I’ve been back over a month, and I’m back to eating Cambodian food. There’s a food-cart-turned-brick-and-mortar spot called Sok Sab Bai. It’s about as authentic as it gets, so it’s nice to know it exists. You just don’t see Cambodian food often. Amok Trey [salmon, prahok, krueng, coconut milk, egg steamed in banana leaves, assorted vegetables for dipping], Nom Pa Chok [chicken, noodles, carrot, potato, onion, peanuts, shrimp paste, fresh assorted vegetables], and Khwa Ko [grilled fermented beef and rice sausages]. Hea-ven. It’s hard for me to explain the flavor profile of Cambodian food other than a lot of emphasis on any sour/fermented flavors. I love it. The Amok was thicker than the one in the coconut, but dipping vegetables in it was fun. The Nom Pa was heaping, and had the most tender chicken. The Khwa Ko…easily my favorite dish of the night. Those sausages were so flavorful. They were served on a bed of rice with slaw that was fresh and sour and pickles. It’s such a great contrast of bright flavors.
I miss daylight already, if only for the
vitamin D good photo light. Priorities, y’know? I like to think the tripod is helping, but I still don’t like the artificial light. It’s never going to be the same.
I’m still on a soup kick. I keep bookmarking new soup recipes more than anything else. Soup is easy to make and easy to eat at work. They generally don’t smell terrible either, which is key when eating at the workplace. I’m not above eating smelly things, but I do try to have some common courtesy.
Smooth, velvety soups are not my go-to soups. I love them, but they leave me with the mental game of telling myself I’m full. My brain instead tells me I’ve just had something with the consistency of a smoothie, and that I should eat accordingly. It’s a first world problem, for sure. I can’t help but be drawn to them. Cream of potato is one of those soups that you can get away with less cream since potatoes are pretty dang creamy all on their own. I still put in a half cup or so. It helps the soup to achieve that thick and velvety texture. The bacon? Necessary. The leek? A flavor that I cannot get enough of. New potatoes are just that, new. I happened to find some, so I went with them. I think I’d go with some nice golden Yukons if I couldn’t get my hands on some new ones.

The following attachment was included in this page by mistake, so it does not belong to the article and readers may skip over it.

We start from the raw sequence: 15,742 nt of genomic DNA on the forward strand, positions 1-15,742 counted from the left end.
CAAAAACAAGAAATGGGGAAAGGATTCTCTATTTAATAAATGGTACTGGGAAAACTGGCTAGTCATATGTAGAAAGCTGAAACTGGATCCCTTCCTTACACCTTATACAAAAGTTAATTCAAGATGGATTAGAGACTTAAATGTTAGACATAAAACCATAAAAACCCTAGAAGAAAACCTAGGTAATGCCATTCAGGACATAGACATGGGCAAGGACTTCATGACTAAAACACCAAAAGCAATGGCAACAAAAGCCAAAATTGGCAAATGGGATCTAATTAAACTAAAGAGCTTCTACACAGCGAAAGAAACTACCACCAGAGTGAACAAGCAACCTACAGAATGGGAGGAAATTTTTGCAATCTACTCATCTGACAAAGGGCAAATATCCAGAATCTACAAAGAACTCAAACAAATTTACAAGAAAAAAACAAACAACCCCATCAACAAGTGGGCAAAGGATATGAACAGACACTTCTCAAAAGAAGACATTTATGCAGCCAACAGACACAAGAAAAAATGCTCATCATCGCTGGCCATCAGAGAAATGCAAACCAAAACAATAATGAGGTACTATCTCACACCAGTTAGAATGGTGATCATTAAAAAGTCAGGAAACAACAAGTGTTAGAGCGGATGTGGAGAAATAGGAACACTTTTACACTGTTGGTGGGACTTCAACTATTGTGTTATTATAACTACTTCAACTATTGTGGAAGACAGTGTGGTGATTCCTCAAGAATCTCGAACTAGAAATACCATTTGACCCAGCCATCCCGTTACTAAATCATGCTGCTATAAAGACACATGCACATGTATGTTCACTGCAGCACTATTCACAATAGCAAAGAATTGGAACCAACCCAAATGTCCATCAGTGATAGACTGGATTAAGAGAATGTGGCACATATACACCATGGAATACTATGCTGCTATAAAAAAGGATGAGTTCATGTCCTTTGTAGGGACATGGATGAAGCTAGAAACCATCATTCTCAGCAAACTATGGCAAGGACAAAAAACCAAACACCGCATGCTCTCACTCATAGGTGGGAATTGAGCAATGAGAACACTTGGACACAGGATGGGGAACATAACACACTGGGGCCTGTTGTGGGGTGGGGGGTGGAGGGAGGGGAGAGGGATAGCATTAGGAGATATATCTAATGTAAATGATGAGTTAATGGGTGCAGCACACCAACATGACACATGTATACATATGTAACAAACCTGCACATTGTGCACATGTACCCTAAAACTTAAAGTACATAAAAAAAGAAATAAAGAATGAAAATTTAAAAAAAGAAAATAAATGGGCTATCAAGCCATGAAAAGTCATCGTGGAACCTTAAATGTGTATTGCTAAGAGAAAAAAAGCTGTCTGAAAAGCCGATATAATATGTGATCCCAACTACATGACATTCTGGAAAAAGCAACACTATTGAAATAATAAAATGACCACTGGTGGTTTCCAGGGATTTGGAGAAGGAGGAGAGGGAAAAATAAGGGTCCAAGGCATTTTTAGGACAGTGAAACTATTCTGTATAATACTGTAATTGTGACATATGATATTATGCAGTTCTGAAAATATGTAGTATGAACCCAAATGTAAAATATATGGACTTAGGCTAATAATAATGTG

Quick. Easy. Simple. Delicious.
Inspiration: Simple Bites
- three slices of thick cut bacon, chopped
- 3/4 leek [about one large one], sliced from white to light green
- Approx. one pound of new potatoes, chopped
- 1/2 cup heavy cream
- salt and pepper
- rosemary, chives, croutons for serving
In a large dutch oven or soup pot, cook the chopped bacon through until all of the fat is rendered. Sauté the leek in with the bacon once the bacon starts to caramelize. It will take about 2-3 minutes for the slices to really start softening and breaking down in the fat. Add the chopped potatoes and about three cups of water. You can add more later if you want to thin it, but I like thicker soups.
Bring the water to a boil before turning the heat down to a simmer, and partially cover the pot while the potatoes cook fully. Once the potatoes are soft, about 20-25 minutes, puree the soup into velvety goodness either in your blender or food processor. Season with salt and pepper to taste.
Serve with herbs or croutons or even a grilled cheese.